The cabbage aphid, Brevicoryne brassicae, is a major pest of cole crops worldwide. It is small (1/8 inch long), dark green, and exudes a gray, waxy secretion. What it lacks in size it makes up in numbers, reaching adulthood in 8 to 12 days and producing 5 to 6 nymphs asexually per day for 30 days. (Hines and Hutchison, 2002) Aphids pierce plants and suck their juices, distorting leaves and growing points. Large colonies infest leaves, heads, and flower stalks, making products unmarketable. Other aphids such as the green peach aphid and turnip aphid will feed on brassicas, but they usually do not cause economic damage.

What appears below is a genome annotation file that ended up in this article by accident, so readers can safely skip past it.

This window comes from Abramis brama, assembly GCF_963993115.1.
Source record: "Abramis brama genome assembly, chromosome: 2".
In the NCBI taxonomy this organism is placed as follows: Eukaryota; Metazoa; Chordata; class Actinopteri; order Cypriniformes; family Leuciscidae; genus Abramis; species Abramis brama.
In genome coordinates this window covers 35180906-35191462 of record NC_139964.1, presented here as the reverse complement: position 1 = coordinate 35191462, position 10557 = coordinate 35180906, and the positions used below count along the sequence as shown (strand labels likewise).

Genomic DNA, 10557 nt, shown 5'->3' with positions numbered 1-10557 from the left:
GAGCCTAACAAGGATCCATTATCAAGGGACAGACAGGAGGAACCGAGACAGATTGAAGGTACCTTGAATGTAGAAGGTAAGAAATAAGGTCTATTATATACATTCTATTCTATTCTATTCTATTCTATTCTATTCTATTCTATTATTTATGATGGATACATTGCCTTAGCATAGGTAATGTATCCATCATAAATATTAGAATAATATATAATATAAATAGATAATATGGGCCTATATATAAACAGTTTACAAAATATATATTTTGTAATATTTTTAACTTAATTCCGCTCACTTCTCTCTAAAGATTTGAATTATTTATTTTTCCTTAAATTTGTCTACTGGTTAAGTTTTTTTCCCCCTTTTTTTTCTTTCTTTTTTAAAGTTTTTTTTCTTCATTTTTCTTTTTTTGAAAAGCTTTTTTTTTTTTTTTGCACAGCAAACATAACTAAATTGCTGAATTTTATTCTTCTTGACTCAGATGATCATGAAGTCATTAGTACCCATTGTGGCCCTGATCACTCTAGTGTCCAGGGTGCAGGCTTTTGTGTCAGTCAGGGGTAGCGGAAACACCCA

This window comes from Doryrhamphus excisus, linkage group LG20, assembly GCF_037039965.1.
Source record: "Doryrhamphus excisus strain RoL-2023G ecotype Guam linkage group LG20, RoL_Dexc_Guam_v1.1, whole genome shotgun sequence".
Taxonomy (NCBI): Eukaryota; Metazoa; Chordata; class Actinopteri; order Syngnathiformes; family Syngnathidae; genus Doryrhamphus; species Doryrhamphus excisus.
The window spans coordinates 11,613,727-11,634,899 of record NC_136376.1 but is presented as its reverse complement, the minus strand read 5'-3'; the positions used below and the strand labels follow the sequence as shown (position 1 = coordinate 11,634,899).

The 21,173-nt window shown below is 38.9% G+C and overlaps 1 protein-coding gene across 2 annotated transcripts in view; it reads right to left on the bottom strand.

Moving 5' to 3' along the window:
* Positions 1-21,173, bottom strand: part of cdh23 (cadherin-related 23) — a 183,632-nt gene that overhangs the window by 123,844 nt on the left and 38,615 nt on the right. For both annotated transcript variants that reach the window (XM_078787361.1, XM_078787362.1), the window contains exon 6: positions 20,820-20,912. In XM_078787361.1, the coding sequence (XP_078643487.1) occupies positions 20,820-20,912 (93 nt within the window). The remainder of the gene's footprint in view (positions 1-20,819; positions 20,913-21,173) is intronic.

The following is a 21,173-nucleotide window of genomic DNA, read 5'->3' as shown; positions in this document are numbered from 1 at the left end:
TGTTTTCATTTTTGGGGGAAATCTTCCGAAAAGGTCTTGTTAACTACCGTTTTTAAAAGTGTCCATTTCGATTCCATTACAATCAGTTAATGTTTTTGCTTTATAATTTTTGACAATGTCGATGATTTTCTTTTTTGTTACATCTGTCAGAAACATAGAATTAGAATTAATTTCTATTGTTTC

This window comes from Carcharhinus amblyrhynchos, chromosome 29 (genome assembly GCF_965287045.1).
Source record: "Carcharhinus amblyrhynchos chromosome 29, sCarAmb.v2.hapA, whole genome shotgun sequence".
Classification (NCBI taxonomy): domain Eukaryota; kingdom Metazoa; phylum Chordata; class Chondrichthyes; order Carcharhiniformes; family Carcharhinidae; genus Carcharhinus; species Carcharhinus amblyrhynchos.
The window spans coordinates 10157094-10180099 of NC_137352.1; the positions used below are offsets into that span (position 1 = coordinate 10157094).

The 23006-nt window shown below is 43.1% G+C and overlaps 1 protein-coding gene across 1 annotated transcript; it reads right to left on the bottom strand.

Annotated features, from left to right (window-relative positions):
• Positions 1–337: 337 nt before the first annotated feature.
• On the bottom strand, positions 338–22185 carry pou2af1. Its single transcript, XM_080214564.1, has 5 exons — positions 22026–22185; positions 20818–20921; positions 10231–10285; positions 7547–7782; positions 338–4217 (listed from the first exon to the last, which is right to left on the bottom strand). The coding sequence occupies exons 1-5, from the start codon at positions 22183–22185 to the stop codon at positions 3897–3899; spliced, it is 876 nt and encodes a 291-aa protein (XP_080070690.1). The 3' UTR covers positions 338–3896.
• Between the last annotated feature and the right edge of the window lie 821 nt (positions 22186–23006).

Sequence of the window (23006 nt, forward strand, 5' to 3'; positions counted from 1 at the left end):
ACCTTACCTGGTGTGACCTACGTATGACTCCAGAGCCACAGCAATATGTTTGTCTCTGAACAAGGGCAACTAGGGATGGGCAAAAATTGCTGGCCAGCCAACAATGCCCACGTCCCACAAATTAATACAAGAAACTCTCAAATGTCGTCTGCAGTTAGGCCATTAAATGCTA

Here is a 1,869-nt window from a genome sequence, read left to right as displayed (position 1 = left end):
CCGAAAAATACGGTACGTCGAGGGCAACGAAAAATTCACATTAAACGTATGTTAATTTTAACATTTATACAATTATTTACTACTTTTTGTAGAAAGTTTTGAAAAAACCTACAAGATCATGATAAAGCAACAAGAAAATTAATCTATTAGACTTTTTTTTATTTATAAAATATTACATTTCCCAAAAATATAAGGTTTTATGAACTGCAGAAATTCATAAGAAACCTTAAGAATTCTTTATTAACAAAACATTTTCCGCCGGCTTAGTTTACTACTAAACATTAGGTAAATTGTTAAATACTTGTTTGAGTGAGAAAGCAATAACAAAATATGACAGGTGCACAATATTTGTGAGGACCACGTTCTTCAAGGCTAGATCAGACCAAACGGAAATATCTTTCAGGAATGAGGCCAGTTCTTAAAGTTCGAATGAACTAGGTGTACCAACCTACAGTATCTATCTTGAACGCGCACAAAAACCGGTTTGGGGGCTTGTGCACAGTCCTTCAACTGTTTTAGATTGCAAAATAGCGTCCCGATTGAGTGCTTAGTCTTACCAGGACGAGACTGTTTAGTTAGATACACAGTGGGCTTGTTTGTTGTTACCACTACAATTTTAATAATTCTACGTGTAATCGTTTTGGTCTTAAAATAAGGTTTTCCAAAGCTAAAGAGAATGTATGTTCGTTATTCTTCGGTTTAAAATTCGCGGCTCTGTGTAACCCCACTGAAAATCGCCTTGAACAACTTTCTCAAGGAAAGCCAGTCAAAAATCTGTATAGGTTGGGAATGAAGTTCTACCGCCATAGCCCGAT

Cabbage aphids have many natural enemies that can be attracted to fields with habitat plantings. These include aphid and syrphid flies, lacewings, and the predaceous midge (all of which produce larvae that consume aphids), minute pirate bugs, bigeyed bugs, lady beetles (the adults and larvae of which both consume aphids), soldier beetles, and parasitic wasps like Diaeretiella rapae. In some humid areas there are outbreaks of naturally existing fungi that cause epidemics among aphid colonies. The insect-consuming fungus Beauveria bassiana, which is sold commercially as a bioinsecticide, is not effective on cabbage aphid due to a fatty-acid secretion produced by the aphid that is likely involved in resistance to the fungus. (Szafranek et al., 2001)